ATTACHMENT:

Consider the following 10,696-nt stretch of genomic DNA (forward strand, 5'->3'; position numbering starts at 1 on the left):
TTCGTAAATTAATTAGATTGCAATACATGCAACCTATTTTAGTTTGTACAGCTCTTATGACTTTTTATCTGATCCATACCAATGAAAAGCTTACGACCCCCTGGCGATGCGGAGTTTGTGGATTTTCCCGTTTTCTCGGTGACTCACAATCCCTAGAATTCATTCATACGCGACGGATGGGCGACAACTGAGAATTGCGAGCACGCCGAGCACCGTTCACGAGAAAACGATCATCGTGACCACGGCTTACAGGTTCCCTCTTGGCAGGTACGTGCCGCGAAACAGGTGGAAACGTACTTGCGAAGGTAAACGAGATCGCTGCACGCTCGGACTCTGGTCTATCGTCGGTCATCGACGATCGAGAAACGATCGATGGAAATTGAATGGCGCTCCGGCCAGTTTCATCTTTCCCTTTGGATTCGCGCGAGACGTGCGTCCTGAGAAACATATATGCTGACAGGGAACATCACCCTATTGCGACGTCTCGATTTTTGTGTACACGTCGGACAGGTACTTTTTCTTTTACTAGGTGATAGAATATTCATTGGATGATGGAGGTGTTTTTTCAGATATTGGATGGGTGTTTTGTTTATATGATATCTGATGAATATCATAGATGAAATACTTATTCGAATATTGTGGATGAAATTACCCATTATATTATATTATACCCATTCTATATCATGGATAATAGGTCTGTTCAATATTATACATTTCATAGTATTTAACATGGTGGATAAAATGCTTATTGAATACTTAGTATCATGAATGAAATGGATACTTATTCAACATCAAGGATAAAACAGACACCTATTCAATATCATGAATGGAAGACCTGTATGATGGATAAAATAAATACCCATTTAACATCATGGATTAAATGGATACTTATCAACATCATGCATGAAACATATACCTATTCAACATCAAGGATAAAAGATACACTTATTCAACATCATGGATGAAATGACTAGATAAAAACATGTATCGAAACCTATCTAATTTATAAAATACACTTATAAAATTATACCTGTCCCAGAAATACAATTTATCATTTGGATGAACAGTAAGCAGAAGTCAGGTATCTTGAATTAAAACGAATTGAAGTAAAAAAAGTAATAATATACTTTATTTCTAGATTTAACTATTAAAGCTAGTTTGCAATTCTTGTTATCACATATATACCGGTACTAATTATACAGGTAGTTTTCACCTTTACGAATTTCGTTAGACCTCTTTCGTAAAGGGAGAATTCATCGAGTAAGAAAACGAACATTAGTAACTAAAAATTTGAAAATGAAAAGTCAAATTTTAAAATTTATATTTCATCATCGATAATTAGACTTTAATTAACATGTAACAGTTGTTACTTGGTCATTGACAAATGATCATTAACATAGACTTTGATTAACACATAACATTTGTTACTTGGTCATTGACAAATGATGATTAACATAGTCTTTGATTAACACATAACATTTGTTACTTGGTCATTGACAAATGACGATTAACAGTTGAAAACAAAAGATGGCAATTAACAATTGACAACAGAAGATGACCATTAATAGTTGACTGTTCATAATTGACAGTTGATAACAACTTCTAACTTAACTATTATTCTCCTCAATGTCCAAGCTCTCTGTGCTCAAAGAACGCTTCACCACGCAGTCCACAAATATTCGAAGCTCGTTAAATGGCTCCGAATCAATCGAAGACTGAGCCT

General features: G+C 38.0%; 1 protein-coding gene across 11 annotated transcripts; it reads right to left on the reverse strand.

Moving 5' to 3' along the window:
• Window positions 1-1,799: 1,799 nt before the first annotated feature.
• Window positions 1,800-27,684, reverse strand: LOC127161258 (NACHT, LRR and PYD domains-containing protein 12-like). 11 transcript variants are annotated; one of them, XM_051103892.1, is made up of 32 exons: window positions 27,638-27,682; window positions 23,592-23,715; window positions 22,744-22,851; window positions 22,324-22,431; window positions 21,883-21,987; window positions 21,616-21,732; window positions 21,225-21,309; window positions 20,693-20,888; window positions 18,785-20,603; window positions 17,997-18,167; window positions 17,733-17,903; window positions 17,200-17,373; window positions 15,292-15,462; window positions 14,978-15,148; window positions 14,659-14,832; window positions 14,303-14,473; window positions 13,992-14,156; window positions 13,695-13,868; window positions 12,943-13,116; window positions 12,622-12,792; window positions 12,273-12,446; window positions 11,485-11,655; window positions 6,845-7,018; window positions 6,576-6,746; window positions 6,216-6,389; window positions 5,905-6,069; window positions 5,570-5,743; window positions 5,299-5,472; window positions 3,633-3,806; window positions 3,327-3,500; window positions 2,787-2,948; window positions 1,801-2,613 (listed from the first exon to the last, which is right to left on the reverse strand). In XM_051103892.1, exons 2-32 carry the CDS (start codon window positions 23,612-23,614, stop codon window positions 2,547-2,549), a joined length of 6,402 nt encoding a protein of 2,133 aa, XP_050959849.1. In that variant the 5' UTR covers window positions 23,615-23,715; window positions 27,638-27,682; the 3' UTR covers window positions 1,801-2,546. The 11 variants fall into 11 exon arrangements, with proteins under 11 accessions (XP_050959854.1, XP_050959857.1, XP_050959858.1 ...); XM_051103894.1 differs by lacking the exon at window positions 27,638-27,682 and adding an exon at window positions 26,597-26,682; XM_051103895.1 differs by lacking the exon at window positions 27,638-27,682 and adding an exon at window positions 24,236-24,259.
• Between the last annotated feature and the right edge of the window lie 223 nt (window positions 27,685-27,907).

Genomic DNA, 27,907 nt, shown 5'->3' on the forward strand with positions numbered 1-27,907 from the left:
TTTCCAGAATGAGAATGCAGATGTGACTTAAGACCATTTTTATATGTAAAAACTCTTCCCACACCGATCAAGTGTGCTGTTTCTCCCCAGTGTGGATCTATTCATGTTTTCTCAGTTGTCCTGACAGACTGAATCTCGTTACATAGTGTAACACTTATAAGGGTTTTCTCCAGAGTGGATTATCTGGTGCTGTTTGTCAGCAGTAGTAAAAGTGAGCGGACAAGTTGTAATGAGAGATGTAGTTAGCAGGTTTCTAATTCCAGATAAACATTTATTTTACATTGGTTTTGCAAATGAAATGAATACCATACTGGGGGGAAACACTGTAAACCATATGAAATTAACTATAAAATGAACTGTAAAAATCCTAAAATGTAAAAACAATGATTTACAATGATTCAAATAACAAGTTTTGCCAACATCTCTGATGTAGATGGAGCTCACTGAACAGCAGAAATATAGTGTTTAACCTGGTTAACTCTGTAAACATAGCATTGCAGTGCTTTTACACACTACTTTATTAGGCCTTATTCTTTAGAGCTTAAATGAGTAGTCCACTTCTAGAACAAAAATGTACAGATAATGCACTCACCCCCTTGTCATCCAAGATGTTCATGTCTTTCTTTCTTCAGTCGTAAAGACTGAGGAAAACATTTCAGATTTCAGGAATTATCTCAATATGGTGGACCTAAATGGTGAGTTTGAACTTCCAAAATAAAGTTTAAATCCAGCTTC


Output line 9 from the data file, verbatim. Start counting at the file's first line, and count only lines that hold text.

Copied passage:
TTTCCAGAATGAGAATGCAGATGTGACTTAAGACCATTTTTATATGTAAAAACTCTTCCCACACCGATCAAGTGTGCTGTTTCTCCCCAGTGTGGATCTATTCATGTTTTCTCAGTTGTCCTGACAGACTGAATCTCGTTACATAGTGTAACACTTATAAGGGTTTTCTCCAGAGTGGATTATCTGGTGCTGTTTGTCAGCAGTAGTAAAAGTGAGCGGACAAGTTGTAATGAGAGATGTAGTTAGCAGGTTTCTAATTCCAGATAAACATTTATTTTACATTGGTTTTGCAAATGAAATGAATACCATACTGGGGGGAAACACTGTAAACCATATGAAATTAACTATAAAATGAACTGTAAAAATCCTAAAATGTAAAAACAATGATTTACAATGATTCAAATAACAAGTTTTGCCAACATCTCTGATGTAGATGGAGCTCACTGAACAGCAGAAATATAGTGTTTAACCTGGTTAACTCTGTAAACATAGCATTGCAGTGCTTTTACACACTACTTTATTAGGCCTTATTCTTTAGAGCTTAAATGAGTAGTCCACTTCTAGAACAAAAATGTACAGATAATGCACTCACCCCCTTGTCATCCAAGATGTTCATGTCTTTCTTTCTTCAGTCGTAAAGACTGAGGAAAACATTTCAGATTTCAGGAATTATCTCAATATGGTGGACCTAAATGGTGAGTTTGAACTTCCAAAATAAAGTTTAAATCCAGCTTC